If you’d like to see what you’re currently on track to have in your account by age 65, dig out your last annual statement. You can also get this by logging into your KiwiSaver account or contacting your KiwiSaver provider directly. On the second page of your statement, you’ll see your balance at the time the statement was generated, your projected balance at age 65, and what that translates to in terms of providing you an income on a weekly basis until age 90. This figure will be based on a number of assumptions. Read them to understand better all the variables they have used. They will include salary increases, inflation and tax, for example. 

To preview what the different contribution rates and fund types look like for your projected retirement balance, use the retirement calculator provided by Sorted.org.nz.

 

3. Check your fund type

If you did not actively choose a fund type when your KiwiSaver was set up, you likely will have ended up in what we call a default fund. Depending on your age, stage and goals for KiwiSaver, this may or may not be appropriate for your needs.

Fund types differ in terms of asset allocation, composition and risk, with growth and aggressive funds being the highest risk. On the upside, they tend to offer the highest long-term returns. Default, balanced and conservative funds provide lower risk, but the returns can also be lower over the long term. 

If you don’t know what fund is best for you, Sorted.org.nz provides a free risk profiler tool to help you choose. You can also talk to your KiwiSaver provider or seek independent financial advice.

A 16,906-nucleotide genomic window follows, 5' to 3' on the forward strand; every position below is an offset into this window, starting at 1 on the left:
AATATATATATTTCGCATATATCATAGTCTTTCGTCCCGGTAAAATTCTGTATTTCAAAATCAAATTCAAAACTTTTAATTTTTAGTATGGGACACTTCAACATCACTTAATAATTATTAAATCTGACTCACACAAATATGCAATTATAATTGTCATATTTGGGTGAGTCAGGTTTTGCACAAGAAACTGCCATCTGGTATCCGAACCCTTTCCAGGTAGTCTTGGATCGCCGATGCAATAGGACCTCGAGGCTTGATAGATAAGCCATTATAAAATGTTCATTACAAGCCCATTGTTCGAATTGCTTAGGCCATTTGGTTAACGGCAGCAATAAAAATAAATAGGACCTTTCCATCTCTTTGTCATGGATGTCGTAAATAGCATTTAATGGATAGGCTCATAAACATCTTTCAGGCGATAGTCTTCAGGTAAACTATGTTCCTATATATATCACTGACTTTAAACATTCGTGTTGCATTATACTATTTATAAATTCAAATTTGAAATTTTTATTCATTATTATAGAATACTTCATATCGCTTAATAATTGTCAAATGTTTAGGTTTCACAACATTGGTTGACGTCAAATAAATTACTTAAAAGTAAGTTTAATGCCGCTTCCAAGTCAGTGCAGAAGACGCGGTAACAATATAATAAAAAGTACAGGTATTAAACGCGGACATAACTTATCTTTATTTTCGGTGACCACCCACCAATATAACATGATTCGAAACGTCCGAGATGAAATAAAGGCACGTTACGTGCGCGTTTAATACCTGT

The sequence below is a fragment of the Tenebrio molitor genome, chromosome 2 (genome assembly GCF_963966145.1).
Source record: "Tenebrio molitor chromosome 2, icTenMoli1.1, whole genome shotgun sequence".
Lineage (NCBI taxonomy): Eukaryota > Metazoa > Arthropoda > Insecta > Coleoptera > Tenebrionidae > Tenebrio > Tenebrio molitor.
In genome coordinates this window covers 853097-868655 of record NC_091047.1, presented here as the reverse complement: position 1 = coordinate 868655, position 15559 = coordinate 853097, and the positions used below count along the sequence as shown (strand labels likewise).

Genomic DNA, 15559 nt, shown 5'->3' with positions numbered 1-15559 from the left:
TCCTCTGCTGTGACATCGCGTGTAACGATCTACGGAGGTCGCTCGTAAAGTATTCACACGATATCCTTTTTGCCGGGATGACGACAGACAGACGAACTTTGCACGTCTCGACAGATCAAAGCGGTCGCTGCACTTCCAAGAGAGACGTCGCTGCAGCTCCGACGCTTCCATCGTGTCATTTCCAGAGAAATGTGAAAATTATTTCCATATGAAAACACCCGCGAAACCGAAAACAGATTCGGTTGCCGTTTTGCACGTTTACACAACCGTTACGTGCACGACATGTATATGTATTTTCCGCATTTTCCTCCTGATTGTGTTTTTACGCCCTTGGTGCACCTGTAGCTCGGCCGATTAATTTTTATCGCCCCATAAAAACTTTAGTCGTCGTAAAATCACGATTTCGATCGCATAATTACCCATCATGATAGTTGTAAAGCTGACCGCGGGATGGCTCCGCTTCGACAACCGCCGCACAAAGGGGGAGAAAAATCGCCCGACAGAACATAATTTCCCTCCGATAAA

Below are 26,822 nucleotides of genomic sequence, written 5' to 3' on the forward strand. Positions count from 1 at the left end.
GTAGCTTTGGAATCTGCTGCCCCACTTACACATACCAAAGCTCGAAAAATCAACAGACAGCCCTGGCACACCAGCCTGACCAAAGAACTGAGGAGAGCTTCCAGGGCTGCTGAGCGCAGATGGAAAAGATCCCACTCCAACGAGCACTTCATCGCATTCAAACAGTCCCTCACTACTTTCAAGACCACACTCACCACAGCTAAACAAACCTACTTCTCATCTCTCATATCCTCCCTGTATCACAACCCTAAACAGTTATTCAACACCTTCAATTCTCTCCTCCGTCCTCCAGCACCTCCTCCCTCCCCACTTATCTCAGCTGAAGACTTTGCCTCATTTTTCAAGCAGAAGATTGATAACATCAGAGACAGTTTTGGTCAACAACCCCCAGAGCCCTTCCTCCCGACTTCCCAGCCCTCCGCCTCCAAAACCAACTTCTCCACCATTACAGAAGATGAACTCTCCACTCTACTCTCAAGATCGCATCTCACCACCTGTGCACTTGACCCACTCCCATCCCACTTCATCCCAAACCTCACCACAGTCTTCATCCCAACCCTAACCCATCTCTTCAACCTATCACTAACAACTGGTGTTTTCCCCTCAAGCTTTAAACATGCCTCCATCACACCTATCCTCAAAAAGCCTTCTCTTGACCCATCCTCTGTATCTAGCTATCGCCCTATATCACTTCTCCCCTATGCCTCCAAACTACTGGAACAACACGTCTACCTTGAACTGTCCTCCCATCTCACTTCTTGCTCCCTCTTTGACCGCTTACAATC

4. Check your PIR (aka Prescribed Investor Rate)

Your PIR is the tax rate you pay on your KiwiSaver returns. KiwiSaver is taxed while you save. You can find your tax rate here. Most KiwiSaver providers allow you to change the PIR setting online. Not having the correct PIR can mean that you may pay too much tax, or you may be required to pay any PIE tax shortfall if your PIR is too low.

 

5. Don’t miss out on free money!

If you're over 18 AND have been in KiwiSaver for more than 12 months, you will be eligible for the KiwiSaver government contribution of $521. To qualify, you must have contributed at least $1,043 in the current KiwiSaver year, which runs from 1 July 2022 to 30 June 2023. You may still be eligible for partial credits if you haven’t contributed the total amount. If you're in paid employment (i.e. wages), chances are you'll have met the minimum threshold by automatically paying at least around $21 a week from your earnings. 

This government contribution is free money, so make sure you don't miss out!


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The information provided and opinions expressed in this post are intended for general guidance only and not personalised to you. These materials do not take into account your particular financial situation or goals and are not financial advice or a recommendation. This post is not intended to convey any guarantees as to the future performance of any of the investment products, asset classes, or capital markets mentioned. Past performance is no guarantee of future performance. Information is current at the time of posting, and subject to change without notice. Simplicity NZ Ltd is the issuer of the Simplicity KiwiSaver Scheme and Investment Funds. For Product Disclosure Statements please visit our website simplicity.kiwi.